Q: As a counselor, my priority is all about fit and match. What’s Hyde’s ideal match?
A: Here’s a 5-point answer:
1. Hyde parents tend to believe that their son or daughter holds a capacity for a level of personal best that is neither expected nor respected in his or her current school environment.
2. A recent survey of Hyde families revealed that 77% of our parents first arrived at our door with feelings of deep frustration toward their teenager and/or desperation regarding their parenting. However, we have observed that only a minority of families fitting this description are the right match for Hyde. While Hyde is perceived by some as a school for so-called “troubled teens,” most kids so labeled are not right for Hyde.
3. The right match has a lot to do with a family’s motivation to live lives committed to high principles and deep purpose. This motivation has been tested and perhaps tempered by prior unsuccessful attempts to counter the feelings noted in #2 with conventional methods and programs. As the teenager veers ever further away from coveted family principles, there is a sense that it’s time for something new and unique. While this might describe thousands (… millions?) of parents today, Hyde parents are unique due to their preference for a character-based college preparatory approach as opposed to a decidedly psychological or therapeutic approach.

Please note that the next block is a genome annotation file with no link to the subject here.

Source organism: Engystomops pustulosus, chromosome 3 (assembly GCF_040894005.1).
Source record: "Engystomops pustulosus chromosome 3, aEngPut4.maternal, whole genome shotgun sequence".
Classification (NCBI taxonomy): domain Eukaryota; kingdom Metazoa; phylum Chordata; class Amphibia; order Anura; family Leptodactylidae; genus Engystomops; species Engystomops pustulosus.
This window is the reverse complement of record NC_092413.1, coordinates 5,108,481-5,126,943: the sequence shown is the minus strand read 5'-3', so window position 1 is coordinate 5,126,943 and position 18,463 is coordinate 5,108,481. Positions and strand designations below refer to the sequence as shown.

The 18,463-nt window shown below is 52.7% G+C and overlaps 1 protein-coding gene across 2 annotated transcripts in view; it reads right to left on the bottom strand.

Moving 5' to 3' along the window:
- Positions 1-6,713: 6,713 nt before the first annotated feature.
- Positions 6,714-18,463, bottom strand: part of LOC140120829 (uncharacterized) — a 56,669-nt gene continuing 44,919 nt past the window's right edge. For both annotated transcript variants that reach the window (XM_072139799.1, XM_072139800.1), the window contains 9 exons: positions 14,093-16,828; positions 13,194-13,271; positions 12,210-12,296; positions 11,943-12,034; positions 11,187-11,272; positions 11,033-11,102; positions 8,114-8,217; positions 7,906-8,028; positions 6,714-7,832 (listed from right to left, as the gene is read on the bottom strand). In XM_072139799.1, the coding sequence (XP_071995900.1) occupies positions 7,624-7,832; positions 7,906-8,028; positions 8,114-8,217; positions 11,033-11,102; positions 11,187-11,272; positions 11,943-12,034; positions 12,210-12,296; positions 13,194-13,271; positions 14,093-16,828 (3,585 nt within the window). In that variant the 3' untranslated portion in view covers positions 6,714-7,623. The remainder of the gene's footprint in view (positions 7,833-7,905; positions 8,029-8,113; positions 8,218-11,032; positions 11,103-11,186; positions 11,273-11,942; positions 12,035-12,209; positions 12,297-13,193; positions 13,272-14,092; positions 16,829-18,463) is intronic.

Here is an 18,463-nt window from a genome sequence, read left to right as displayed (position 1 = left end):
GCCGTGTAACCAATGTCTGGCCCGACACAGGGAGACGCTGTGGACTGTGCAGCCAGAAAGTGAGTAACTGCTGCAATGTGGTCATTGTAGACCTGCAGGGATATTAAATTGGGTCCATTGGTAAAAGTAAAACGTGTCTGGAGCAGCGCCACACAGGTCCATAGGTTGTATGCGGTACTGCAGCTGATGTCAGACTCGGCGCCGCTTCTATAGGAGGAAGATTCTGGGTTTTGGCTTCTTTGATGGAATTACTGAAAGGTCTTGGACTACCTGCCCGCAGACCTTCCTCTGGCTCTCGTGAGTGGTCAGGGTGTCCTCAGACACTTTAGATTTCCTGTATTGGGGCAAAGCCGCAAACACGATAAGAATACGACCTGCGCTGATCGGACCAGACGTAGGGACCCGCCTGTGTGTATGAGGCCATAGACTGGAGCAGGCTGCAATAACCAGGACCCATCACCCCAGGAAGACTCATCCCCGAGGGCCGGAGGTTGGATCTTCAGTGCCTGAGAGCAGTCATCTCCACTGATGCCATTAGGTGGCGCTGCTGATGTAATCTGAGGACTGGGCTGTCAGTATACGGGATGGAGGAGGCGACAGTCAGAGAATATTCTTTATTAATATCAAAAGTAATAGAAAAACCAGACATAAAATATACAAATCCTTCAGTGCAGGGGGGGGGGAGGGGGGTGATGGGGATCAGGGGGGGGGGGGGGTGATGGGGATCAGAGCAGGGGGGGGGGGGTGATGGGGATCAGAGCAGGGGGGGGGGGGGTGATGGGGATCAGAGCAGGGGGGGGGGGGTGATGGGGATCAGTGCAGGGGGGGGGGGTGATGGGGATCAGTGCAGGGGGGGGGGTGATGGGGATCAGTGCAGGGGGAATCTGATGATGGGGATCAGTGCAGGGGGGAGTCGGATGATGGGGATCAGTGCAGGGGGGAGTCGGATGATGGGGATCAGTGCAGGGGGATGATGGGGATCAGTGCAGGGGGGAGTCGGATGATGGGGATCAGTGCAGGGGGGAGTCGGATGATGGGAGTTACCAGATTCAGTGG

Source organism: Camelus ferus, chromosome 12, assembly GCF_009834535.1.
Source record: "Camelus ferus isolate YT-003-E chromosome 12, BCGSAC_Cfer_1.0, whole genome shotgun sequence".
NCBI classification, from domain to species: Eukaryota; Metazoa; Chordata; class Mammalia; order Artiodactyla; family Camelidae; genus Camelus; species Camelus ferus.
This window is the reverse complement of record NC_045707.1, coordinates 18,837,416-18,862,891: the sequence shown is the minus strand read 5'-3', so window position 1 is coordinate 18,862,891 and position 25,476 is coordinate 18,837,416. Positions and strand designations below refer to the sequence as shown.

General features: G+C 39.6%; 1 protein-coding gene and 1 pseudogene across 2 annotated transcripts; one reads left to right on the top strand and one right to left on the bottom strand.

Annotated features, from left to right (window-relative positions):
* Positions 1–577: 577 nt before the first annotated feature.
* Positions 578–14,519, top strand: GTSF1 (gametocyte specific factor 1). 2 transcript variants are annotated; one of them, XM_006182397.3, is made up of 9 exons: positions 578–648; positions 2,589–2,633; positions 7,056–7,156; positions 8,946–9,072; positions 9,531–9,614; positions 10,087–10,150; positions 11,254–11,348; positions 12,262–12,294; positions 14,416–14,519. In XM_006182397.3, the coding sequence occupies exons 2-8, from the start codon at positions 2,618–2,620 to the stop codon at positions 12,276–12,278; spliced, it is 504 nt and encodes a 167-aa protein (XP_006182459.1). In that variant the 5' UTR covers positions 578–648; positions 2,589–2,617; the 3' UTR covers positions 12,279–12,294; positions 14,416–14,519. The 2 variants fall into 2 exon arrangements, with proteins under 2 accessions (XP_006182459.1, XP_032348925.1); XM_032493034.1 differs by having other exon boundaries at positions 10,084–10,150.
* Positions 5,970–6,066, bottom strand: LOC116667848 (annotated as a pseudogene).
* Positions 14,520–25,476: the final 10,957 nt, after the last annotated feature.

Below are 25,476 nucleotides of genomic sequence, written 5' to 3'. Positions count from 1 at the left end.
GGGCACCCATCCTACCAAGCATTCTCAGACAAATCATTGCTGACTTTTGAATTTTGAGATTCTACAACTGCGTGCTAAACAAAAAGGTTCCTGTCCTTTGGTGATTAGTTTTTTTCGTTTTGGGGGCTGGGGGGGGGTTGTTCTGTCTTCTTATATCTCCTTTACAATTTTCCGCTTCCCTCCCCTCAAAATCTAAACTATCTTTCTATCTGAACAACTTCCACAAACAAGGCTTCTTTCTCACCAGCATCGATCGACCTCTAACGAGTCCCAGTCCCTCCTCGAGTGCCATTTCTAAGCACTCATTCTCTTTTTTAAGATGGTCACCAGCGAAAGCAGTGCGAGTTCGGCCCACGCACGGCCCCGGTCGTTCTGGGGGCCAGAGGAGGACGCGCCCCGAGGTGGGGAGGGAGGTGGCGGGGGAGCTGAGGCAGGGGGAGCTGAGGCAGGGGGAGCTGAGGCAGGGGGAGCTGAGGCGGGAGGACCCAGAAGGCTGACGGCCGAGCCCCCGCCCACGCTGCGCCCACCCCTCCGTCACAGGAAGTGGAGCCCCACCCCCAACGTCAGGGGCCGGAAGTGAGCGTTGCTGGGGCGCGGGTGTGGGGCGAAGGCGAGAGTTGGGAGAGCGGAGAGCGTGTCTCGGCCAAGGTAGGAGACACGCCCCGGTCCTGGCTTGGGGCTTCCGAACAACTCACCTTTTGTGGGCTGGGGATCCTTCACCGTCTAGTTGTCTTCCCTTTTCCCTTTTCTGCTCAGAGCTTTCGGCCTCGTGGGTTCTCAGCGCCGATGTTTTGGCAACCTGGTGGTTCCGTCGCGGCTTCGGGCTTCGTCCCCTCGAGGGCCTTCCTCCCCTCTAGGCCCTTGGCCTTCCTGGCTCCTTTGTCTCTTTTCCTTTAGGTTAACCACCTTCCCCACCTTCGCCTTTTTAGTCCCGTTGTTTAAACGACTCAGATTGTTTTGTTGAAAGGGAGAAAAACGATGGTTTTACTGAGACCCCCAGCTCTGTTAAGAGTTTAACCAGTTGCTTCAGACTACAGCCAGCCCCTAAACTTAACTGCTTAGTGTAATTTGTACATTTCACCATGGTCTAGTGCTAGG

4. Years ago, a nationally respected educational counselor said to me: “Two things have to be true for me to recommend a teenager to Hyde. First, he or she has to be bright because you routinely expect them to comprehend and apply some complicated concepts and principles. Second, he or she must exhibit some history of being on-track, the more recent the better. Kids who have never been on track, well, I steer them away from Hyde.” While it is probably in our DNA to believe that any kid can make it, the counselor’s point is perhaps well-taken. In any case, Hyde students tend to be fairly bright and possess an adaptive capacity to face new challenges with resiliency.
5. While most Hyde parents arrive primarily motivated to help their teenager, they are willing to make a commitment to participate fully in a program of personal and family growth. The more committed they are to their own personal growth, the better.